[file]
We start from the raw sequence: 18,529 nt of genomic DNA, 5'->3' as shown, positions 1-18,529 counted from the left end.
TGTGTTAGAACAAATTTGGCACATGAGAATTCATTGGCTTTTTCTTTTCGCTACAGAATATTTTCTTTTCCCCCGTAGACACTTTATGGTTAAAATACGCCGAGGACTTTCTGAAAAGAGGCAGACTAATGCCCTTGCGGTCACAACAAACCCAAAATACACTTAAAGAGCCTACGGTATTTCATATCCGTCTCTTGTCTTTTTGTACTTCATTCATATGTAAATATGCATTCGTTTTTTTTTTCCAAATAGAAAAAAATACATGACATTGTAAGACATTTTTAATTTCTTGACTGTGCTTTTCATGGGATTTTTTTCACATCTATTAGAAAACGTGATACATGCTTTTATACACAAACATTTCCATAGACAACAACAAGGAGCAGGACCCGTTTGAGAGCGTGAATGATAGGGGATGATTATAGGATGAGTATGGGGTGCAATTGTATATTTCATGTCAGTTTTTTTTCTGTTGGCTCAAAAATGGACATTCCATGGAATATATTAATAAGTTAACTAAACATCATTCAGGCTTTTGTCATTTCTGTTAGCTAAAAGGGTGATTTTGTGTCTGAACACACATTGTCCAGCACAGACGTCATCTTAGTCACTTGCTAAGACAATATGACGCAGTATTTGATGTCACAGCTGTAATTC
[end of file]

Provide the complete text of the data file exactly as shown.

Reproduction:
We start from the raw sequence: 18,529 nt of genomic DNA, 5'->3' as shown, positions 1-18,529 counted from the left end.
TGTGTTAGAACAAATTTGGCACATGAGAATTCATTGGCTTTTTCTTTTCGCTACAGAATATTTTCTTTTCCCCCGTAGACACTTTATGGTTAAAATACGCCGAGGACTTTCTGAAAAGAGGCAGACTAATGCCCTTGCGGTCACAACAAACCCAAAATACACTTAAAGAGCCTACGGTATTTCATATCCGTCTCTTGTCTTTTTGTACTTCATTCATATGTAAATATGCATTCGTTTTTTTTTTCCAAATAGAAAAAAATACATGACATTGTAAGACATTTTTAATTTCTTGACTGTGCTTTTCATGGGATTTTTTTCACATCTATTAGAAAACGTGATACATGCTTTTATACACAAACATTTCCATAGACAACAACAAGGAGCAGGACCCGTTTGAGAGCGTGAATGATAGGGGATGATTATAGGATGAGTATGGGGTGCAATTGTATATTTCATGTCAGTTTTTTTTCTGTTGGCTCAAAAATGGACATTCCATGGAATATATTAATAAGTTAACTAAACATCATTCAGGCTTTTGTCATTTCTGTTAGCTAAAAGGGTGATTTTGTGTCTGAACACACATTGTCCAGCACAGACGTCATCTTAGTCACTTGCTAAGACAATATGACGCAGTATTTGATGTCACAGCTGTAATTC